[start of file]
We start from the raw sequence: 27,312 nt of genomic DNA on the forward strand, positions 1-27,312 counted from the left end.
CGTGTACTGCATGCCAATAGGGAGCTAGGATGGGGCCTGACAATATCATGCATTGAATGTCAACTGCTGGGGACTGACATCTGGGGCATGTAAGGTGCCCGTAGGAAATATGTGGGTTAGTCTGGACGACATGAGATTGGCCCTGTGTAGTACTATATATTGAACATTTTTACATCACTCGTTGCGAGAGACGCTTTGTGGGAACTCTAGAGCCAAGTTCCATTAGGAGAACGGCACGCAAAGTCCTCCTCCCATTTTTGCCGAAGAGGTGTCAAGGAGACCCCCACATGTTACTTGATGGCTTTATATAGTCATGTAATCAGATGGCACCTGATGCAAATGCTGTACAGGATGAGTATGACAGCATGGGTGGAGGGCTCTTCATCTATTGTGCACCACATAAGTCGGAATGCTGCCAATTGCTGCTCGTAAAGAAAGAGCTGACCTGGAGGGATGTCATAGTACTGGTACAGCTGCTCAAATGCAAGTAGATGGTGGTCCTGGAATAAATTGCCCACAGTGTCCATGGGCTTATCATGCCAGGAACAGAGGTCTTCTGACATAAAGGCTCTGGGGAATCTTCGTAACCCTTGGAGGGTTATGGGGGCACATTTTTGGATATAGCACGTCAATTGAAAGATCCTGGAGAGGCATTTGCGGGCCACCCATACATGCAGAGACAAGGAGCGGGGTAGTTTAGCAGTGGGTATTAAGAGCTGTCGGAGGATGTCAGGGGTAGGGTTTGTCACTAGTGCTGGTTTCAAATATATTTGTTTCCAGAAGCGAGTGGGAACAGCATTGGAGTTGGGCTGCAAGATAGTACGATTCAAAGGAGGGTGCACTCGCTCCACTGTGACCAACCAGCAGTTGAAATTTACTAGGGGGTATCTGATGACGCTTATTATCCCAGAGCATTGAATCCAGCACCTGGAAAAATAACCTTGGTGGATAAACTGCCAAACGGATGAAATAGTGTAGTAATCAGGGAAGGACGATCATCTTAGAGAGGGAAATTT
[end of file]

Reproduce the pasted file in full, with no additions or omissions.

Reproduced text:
We start from the raw sequence: 27,312 nt of genomic DNA on the forward strand, positions 1-27,312 counted from the left end.
CGTGTACTGCATGCCAATAGGGAGCTAGGATGGGGCCTGACAATATCATGCATTGAATGTCAACTGCTGGGGACTGACATCTGGGGCATGTAAGGTGCCCGTAGGAAATATGTGGGTTAGTCTGGACGACATGAGATTGGCCCTGTGTAGTACTATATATTGAACATTTTTACATCACTCGTTGCGAGAGACGCTTTGTGGGAACTCTAGAGCCAAGTTCCATTAGGAGAACGGCACGCAAAGTCCTCCTCCCATTTTTGCCGAAGAGGTGTCAAGGAGACCCCCACATGTTACTTGATGGCTTTATATAGTCATGTAATCAGATGGCACCTGATGCAAATGCTGTACAGGATGAGTATGACAGCATGGGTGGAGGGCTCTTCATCTATTGTGCACCACATAAGTCGGAATGCTGCCAATTGCTGCTCGTAAAGAAAGAGCTGACCTGGAGGGATGTCATAGTACTGGTACAGCTGCTCAAATGCAAGTAGATGGTGGTCCTGGAATAAATTGCCCACAGTGTCCATGGGCTTATCATGCCAGGAACAGAGGTCTTCTGACATAAAGGCTCTGGGGAATCTTCGTAACCCTTGGAGGGTTATGGGGGCACATTTTTGGATATAGCACGTCAATTGAAAGATCCTGGAGAGGCATTTGCGGGCCACCCATACATGCAGAGACAAGGAGCGGGGTAGTTTAGCAGTGGGTATTAAGAGCTGTCGGAGGATGTCAGGGGTAGGGTTTGTCACTAGTGCTGGTTTCAAATATATTTGTTTCCAGAAGCGAGTGGGAACAGCATTGGAGTTGGGCTGCAAGATAGTACGATTCAAAGGAGGGTGCACTCGCTCCACTGTGACCAACCAGCAGTTGAAATTTACTAGGGGGTATCTGATGACGCTTATTATCCCAGAGCATTGAATCCAGCACCTGGAAAAATAACCTTGGTGGATAAACTGCCAAACGGATGAAATAGTGTAGTAATCAGGGAAGGACGATCATCTTAGAGAGGGAAATTT